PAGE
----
Raabe, Wilhelm(vĭl`hĕlm rä`bə), 1831–1910, German novelist, whose pseudonym was Jakob Corvinus. At 23 he began to write novels and tales of village life; the charming idyll Die Chronik der Sperlingsgasse (1857) first brought him acclaim. Raabe's humor often serves to cover a more bitter irony. He later turned to the historical past and wrote such tales as the tragic "Des Reiches Krone" [the imperial crown] (1870). His novels include Der Hungerpastor (1864, tr. 1885) and Abu Telfan (1867; tr. Abu Telfan's Return from the Mountains of the Moon, 1881).
See studies by B. Fairley (1961), and I. S. Di Maio (1981).
Born Sept. 8, 1831, in Escherhausen; died Nov. 15, 1910, in Braunschweig. German writer.
Raabe’s novella The Chronicle of Sparrow Lane (1856) dealt with the poor residents of the Berlin outskirts, who, despite conditions, still retained their sense of humor. His chief work is the trilogy consisting of the novels The Hungry Parson (1864), Abu Telfan (1867), and The Plague Cart (1870). The trilogy’s growing pessimism results from the eternal dissatisfaction that motivates people and from hunger, poverty, and the obtuseness and cynicism of the capitalist order. The tragically lonely hero of the novel The Chronicle of the Birds’ Song (1895) cannot resolve the conflict between lofty but illusory dreams and philistine reality. Raabe’s historical novellas lack originality. Despising capitalism, Raabe dreamed of a utopia of free cities in a patriarchal Germany.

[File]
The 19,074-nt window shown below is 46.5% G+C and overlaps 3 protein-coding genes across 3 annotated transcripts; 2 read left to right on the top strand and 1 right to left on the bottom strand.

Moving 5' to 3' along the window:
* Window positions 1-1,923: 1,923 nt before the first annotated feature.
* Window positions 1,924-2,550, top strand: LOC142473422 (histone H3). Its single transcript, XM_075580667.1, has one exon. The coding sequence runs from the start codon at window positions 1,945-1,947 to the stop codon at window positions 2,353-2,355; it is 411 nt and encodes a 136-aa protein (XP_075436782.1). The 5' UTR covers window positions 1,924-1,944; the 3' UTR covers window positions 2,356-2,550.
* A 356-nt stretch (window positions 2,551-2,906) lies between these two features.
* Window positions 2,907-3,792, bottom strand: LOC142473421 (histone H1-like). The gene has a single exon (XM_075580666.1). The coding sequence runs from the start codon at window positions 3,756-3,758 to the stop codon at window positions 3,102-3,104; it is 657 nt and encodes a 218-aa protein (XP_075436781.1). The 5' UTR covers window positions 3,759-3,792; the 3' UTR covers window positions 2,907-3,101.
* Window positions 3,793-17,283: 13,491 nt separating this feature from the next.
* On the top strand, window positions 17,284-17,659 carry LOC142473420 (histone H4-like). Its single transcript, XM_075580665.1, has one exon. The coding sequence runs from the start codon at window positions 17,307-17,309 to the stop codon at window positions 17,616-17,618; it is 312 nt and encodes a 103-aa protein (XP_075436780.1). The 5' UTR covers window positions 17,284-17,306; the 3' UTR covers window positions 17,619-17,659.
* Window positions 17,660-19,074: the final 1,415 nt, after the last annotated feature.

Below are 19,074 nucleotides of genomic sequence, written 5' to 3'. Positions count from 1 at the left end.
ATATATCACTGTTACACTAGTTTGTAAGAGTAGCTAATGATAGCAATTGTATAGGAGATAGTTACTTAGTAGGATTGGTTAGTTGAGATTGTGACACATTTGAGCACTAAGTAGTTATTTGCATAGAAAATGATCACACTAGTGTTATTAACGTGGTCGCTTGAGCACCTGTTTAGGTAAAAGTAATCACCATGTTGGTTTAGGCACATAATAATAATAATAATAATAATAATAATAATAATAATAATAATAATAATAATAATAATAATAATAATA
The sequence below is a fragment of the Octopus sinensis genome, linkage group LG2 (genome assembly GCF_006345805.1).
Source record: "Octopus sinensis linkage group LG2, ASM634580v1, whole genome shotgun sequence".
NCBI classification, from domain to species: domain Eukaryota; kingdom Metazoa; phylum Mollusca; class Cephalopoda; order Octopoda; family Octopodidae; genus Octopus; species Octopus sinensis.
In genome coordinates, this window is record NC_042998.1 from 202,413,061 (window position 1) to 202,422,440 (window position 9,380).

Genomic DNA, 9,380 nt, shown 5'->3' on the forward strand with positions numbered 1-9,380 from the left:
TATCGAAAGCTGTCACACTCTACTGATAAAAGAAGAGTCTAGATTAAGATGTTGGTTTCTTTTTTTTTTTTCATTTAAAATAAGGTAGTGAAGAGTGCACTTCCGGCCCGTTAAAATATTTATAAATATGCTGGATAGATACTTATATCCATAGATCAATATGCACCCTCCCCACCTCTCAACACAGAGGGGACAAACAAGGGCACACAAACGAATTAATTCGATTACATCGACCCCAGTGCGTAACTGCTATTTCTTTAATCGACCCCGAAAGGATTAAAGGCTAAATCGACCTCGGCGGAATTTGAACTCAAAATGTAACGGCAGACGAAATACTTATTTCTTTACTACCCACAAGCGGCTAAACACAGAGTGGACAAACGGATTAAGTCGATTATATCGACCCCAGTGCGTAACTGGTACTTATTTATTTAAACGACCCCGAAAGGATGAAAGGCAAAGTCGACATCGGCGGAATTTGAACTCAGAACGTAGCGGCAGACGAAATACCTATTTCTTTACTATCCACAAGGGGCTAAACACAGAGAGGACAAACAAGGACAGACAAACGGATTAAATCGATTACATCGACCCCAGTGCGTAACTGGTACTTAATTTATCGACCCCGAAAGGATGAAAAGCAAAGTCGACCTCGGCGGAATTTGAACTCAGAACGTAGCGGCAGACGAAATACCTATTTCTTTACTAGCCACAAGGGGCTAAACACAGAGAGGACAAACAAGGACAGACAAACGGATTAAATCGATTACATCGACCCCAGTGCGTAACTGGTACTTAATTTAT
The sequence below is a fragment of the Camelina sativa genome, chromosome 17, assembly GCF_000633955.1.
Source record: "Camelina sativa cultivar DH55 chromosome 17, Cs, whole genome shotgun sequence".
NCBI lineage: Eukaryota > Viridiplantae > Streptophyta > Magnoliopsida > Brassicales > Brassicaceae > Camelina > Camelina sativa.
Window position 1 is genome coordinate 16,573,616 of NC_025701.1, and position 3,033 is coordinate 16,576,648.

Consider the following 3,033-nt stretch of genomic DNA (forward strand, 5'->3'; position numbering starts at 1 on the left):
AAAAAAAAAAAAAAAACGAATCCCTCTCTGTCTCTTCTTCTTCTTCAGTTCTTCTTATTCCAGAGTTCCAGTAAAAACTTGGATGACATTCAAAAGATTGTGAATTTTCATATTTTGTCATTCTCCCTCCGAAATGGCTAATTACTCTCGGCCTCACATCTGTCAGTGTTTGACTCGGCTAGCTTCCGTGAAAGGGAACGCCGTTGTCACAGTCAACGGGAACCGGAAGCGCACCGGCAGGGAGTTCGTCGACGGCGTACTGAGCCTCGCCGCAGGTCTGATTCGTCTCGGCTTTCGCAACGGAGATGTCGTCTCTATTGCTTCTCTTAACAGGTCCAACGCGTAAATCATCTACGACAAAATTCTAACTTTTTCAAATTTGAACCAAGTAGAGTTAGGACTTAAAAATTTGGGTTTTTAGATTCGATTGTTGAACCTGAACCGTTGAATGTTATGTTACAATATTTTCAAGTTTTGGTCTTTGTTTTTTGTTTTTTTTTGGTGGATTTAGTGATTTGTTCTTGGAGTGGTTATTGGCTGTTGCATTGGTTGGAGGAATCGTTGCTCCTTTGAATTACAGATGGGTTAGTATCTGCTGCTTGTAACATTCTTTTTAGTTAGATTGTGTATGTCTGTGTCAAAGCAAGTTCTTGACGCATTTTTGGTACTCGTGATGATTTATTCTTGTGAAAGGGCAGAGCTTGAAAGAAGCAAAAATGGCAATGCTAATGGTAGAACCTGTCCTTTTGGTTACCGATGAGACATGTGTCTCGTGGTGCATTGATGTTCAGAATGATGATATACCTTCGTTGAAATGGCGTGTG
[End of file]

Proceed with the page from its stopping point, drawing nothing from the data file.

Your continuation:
WORKSAusgewählte Werke, vols. 1–6. Berlin-Weimar, 1964–65.
In Russian translation:
Povesti i novelly. Moscow, 1959.
REFERENCESIstoriia nemetskoi literatury, vol. 4. Moscow, 1968.
Hagemann, L. W. Raabe Katalog, 2nd ed. Berlin, 1927.
Fehse, W. W. Raabe. Berlin, 1937.
E. IA. RUBINOVA